Immediately after the final vote, 700 people streamed across the campus still discussing the merits of different buildings, the possible effects of the sit-in, and violence. It was well past midnight.
Hundreds who had been listening to A3M over KZSU all Wednesday evening, April 30, came out to see what would happen when the action started at Encina. But the sound of shattering glass and the presence of YAF with their inseparable cameras deterred most from entering the building. That said, about 300 did so.
In Building 10 I met continuously through the evening with the members of the Faculty Consultative Group on Campus Disruption, appointed by the Senate to play a part in just such situations. Reports from the front were alarming to start with and did not get less so. Encina was the home of most of the University’s finance departments—the Controller’s Office, the Vice President for Business’s Office and the Development Office. Records, many of them sensitive, filled the files of the large rabbit warren of a building.
The occupiers were told that they were under immediate temporary suspension, pursuant to the president’s emergency powers, unless they left forthwith; some did leave, but most stayed.
As the night wore on with no sign at all that our internal mechanisms were going to work in this case, and with fears that among the items the occupiers might dig out were plans of the University’s underground sewers and power lines—a potential map for saboteurs—the long-feared necessity for calling in the police became ever clearer. The sheriff’s representatives told us that if we wanted them to clear the building, they would have to get their orders by 4 a.m.—otherwise their normal daytime duties would make it impossible for them to muster sufficient numbers. As 4 a.m. approached, we were unanimously convinced that we had to ask for help.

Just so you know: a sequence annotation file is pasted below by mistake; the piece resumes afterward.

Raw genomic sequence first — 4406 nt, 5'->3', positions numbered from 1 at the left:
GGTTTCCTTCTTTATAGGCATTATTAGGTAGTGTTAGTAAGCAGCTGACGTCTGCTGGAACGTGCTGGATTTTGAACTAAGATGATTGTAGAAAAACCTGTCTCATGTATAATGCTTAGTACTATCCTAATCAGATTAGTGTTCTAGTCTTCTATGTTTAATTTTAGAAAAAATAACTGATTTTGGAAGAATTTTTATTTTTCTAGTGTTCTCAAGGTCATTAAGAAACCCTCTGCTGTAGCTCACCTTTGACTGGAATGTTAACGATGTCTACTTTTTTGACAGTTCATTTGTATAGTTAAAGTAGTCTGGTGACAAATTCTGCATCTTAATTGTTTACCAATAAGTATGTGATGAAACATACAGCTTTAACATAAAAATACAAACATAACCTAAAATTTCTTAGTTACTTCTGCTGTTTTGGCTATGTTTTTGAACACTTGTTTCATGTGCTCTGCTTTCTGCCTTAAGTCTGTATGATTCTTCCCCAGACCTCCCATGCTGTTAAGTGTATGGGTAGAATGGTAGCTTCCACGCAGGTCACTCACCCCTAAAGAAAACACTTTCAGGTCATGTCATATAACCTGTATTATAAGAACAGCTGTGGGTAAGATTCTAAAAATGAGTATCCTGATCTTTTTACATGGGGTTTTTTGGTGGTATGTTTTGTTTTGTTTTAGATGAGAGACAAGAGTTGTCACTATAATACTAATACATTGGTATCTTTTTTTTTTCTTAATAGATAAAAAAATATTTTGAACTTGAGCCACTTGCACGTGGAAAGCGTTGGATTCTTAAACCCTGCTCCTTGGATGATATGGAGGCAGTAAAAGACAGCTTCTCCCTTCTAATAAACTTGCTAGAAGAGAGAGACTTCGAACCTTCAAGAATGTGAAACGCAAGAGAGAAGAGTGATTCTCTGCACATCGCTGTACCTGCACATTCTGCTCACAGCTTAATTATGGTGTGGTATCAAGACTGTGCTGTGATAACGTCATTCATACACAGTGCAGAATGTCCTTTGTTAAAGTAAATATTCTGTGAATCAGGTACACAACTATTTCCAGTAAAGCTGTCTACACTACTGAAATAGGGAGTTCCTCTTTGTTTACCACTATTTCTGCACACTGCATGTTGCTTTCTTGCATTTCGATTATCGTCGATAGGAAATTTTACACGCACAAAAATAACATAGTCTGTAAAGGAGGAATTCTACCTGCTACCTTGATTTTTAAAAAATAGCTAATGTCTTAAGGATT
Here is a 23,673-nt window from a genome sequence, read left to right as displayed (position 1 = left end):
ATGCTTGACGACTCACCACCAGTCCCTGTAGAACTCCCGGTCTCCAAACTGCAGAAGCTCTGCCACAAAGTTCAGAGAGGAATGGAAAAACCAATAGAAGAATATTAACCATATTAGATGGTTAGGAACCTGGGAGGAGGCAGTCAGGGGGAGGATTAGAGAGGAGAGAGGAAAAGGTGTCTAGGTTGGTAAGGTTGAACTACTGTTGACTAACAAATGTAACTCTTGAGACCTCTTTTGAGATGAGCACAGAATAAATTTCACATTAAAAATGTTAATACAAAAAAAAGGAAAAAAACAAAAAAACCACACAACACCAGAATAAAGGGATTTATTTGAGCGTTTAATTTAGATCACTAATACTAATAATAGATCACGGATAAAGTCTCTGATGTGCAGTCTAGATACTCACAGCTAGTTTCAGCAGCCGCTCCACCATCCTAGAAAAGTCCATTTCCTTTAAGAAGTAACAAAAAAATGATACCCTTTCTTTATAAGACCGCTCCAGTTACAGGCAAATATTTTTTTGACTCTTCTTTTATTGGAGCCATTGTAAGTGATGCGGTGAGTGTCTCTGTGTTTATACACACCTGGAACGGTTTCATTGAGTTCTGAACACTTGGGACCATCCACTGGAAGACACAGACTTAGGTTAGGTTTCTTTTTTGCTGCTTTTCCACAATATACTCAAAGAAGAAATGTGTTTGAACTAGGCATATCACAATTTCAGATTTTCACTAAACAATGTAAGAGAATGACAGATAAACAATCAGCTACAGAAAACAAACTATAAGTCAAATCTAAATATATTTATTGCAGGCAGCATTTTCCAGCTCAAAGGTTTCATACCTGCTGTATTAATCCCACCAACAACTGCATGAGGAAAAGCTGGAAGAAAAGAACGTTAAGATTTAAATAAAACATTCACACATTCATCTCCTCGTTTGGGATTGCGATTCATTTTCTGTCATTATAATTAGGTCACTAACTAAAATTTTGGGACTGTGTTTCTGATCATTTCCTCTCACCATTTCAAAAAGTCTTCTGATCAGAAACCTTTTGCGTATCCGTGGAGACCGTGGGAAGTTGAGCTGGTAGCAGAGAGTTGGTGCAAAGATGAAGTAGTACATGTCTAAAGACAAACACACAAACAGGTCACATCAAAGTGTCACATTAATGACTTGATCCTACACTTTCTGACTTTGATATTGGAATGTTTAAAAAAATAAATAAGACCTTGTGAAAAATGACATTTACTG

The decision taken, I rushed home for a couple of hours of sleep, then accompanied my spouse and children to the street across from Encina Hall to watch the confrontation. My wife, Jing, thought our kids might face questioning about their father’s behavior when they got to school that day, so they should see for themselves what happened. Faculty went into Encina to tell the occupants that they faced imminent arrest if they did not leave forthwith. “In a hurried but calm meeting” the 100 or so remaining in Encina decided to leave. According to the Peninsula Observer, “many said they were voting to leave because they considered themselves revolutionaries and didn’t believe that revolutionaries should allow themselves to get caught.”
That afternoon I described in detail to a special meeting of the Academic Council the process by which we had arrived at the decision to call the police. I recounted all the arguments for delay and the counterarguments to each.
Concluding my account of events, I made what seemed to me a vital point especially given the apparent success of the police intervention: